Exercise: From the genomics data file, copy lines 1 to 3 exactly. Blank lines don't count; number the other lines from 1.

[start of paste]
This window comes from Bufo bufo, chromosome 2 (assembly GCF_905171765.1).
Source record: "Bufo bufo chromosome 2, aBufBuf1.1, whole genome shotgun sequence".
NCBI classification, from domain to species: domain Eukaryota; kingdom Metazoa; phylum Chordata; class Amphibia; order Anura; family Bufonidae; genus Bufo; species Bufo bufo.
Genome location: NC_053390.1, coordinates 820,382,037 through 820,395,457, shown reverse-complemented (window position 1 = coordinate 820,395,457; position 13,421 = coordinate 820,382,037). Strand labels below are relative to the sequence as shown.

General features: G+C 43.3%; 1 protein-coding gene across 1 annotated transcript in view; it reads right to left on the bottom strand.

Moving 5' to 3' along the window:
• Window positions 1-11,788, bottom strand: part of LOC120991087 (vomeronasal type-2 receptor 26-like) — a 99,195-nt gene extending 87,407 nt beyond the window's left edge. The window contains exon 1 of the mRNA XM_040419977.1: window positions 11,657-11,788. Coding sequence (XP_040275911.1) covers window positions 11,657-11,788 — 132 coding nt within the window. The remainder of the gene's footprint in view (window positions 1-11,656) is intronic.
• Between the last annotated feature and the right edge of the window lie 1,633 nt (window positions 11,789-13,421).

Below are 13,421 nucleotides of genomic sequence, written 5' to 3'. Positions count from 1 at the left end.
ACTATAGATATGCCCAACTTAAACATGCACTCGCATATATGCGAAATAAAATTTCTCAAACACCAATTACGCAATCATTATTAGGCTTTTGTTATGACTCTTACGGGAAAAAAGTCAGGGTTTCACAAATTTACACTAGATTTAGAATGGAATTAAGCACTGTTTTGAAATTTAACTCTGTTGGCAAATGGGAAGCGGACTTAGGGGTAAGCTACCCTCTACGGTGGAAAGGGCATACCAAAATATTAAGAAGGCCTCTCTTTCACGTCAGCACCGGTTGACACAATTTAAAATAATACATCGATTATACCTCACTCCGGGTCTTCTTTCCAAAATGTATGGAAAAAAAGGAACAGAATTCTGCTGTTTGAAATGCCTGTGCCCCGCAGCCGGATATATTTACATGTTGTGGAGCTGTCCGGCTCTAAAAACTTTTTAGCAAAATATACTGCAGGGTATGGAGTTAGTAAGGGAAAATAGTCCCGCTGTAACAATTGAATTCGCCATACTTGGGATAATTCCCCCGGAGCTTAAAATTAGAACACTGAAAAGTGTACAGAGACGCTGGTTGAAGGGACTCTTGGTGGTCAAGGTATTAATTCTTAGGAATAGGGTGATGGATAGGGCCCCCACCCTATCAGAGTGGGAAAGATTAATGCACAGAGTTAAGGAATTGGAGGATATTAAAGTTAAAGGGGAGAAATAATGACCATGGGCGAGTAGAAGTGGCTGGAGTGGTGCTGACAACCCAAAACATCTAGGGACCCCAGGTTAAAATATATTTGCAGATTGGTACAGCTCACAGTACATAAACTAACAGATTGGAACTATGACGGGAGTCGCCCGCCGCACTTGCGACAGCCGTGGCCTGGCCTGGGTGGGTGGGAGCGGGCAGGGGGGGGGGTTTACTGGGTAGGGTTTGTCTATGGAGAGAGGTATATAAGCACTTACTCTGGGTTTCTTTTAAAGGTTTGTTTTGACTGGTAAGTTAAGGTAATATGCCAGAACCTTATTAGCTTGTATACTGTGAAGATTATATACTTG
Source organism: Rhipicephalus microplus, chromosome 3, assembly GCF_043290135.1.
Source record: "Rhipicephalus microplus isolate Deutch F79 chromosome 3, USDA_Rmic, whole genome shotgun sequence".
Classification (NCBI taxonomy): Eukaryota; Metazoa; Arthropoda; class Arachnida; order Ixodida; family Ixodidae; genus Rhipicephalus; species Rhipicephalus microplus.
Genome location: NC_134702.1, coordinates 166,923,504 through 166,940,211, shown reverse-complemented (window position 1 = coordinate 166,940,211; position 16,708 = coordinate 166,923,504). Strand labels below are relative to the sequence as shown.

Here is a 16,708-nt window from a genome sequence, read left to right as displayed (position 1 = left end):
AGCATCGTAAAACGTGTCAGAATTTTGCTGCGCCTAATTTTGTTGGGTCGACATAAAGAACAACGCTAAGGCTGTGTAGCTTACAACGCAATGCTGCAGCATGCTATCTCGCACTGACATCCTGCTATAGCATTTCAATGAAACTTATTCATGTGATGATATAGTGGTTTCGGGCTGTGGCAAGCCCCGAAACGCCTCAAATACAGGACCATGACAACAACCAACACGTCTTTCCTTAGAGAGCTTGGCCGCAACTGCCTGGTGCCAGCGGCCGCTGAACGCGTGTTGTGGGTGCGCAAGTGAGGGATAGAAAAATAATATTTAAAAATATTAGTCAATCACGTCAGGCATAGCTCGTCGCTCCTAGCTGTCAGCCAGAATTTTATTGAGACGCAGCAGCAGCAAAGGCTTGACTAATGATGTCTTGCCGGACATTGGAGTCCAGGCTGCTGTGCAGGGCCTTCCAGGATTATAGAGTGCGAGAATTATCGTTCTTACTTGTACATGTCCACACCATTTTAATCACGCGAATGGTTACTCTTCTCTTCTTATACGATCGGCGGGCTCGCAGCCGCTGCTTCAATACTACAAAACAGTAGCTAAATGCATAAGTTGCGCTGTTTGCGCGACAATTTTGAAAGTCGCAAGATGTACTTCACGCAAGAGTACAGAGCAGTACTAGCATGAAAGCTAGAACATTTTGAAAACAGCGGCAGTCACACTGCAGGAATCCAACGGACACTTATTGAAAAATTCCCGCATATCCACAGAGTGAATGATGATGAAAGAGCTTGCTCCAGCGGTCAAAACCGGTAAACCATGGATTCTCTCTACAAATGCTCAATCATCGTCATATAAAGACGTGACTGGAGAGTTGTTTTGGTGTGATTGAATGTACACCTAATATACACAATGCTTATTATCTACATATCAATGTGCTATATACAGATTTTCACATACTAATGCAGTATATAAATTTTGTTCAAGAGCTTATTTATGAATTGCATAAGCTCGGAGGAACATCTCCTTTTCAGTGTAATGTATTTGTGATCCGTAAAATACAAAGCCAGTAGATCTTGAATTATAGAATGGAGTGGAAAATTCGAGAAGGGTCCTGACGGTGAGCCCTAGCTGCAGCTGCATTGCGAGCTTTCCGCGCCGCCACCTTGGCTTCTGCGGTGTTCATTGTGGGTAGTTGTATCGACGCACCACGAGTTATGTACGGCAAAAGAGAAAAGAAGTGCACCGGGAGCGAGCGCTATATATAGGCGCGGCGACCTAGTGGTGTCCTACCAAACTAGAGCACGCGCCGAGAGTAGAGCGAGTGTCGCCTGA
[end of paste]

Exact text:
This window comes from Bufo bufo, chromosome 2 (assembly GCF_905171765.1).
Source record: "Bufo bufo chromosome 2, aBufBuf1.1, whole genome shotgun sequence".
NCBI classification, from domain to species: domain Eukaryota; kingdom Metazoa; phylum Chordata; class Amphibia; order Anura; family Bufonidae; genus Bufo; species Bufo bufo.